Editorial: What Does It Take?


The Landmark Preservation Commission revealed earlier this month its decision to not grant landmark status to Flushing Meadows Corona Park, citing a lack of cohesiveness and the park’s changing nature as its reasons against the status. A spokesperson for the commission also noted that the park is not considered an “important example” of its designer.

A park that has hosted two World’s Fairs, is home to Queens’ most identifying structure (the Unisphere, landmarked in 1995), and is relied upon by hundreds of thousands of people for green space, days at a museum or a night at the theater is, clearly, not worthy of a landmark status.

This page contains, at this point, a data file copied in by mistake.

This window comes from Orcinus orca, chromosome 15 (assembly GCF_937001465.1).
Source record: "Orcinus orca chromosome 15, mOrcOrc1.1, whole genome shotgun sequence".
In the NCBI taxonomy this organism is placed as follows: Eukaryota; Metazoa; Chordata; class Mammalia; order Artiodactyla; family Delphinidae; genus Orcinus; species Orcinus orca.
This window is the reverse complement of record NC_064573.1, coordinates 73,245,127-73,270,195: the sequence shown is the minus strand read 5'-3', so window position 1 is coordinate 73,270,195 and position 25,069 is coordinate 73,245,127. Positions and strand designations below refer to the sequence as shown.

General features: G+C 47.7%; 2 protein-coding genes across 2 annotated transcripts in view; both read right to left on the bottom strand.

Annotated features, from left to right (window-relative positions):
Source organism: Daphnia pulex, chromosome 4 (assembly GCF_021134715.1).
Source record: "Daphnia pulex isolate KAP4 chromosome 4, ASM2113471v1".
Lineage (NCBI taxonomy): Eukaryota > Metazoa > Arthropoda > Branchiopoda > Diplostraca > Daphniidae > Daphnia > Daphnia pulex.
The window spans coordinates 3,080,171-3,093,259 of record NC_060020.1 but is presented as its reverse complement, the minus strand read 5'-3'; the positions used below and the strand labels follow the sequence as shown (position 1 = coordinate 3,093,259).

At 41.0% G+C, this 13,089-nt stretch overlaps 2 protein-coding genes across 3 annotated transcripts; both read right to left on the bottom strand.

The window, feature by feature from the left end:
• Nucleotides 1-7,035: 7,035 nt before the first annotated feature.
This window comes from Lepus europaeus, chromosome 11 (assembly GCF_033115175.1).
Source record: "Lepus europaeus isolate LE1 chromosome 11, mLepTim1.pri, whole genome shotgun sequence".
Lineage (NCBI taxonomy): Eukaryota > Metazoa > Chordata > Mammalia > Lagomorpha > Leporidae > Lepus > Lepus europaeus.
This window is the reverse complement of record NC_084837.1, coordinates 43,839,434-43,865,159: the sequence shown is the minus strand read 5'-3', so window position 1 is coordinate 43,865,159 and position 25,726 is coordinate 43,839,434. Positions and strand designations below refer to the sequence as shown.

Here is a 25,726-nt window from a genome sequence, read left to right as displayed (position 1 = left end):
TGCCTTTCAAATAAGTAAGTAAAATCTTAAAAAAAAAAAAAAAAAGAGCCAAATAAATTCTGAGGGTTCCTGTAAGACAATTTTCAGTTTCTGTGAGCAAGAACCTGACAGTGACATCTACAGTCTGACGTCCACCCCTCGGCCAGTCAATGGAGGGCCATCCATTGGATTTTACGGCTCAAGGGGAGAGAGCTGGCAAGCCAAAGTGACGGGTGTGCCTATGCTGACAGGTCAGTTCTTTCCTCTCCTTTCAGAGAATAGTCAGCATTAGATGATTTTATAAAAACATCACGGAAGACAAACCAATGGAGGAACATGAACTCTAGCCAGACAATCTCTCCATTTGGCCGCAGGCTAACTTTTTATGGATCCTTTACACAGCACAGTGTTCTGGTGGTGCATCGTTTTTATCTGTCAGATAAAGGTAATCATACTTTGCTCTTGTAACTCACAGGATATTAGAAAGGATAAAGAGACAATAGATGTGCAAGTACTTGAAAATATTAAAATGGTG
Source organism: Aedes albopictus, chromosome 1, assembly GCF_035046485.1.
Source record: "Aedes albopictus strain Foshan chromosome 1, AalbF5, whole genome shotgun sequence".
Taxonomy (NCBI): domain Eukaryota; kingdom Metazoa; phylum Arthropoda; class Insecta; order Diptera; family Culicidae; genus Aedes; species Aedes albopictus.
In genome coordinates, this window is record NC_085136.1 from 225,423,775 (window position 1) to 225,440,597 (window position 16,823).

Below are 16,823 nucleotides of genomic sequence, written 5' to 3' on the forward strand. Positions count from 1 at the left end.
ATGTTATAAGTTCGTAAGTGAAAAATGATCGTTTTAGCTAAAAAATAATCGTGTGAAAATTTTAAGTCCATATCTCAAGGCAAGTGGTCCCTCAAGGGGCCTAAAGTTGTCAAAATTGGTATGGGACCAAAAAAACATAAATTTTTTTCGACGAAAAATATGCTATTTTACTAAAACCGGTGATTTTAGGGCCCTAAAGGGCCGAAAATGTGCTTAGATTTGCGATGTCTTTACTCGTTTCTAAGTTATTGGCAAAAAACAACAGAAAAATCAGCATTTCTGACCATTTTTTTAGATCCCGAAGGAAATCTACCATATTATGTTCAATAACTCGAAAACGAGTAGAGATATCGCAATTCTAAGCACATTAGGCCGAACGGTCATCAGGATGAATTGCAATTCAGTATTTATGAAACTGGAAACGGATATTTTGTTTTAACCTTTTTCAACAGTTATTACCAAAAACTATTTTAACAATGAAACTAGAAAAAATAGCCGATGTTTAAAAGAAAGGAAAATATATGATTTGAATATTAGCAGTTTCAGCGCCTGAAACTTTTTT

The most frustrating notion in the LPC’s decision is the citation of the park’s evolving nature over the years. The park has changed so much over time because City officials have not protected Flushing Meadows Corona Park the way they have Central Park or Prospect Park. This continues even now, as debate continues over a proposed soccer stadium.

We need our City officials to put a stop to these plans, to dedicate time and resources to fixing Flushing Meadows Corona Park, because if we continue as we have, there will not be any park left.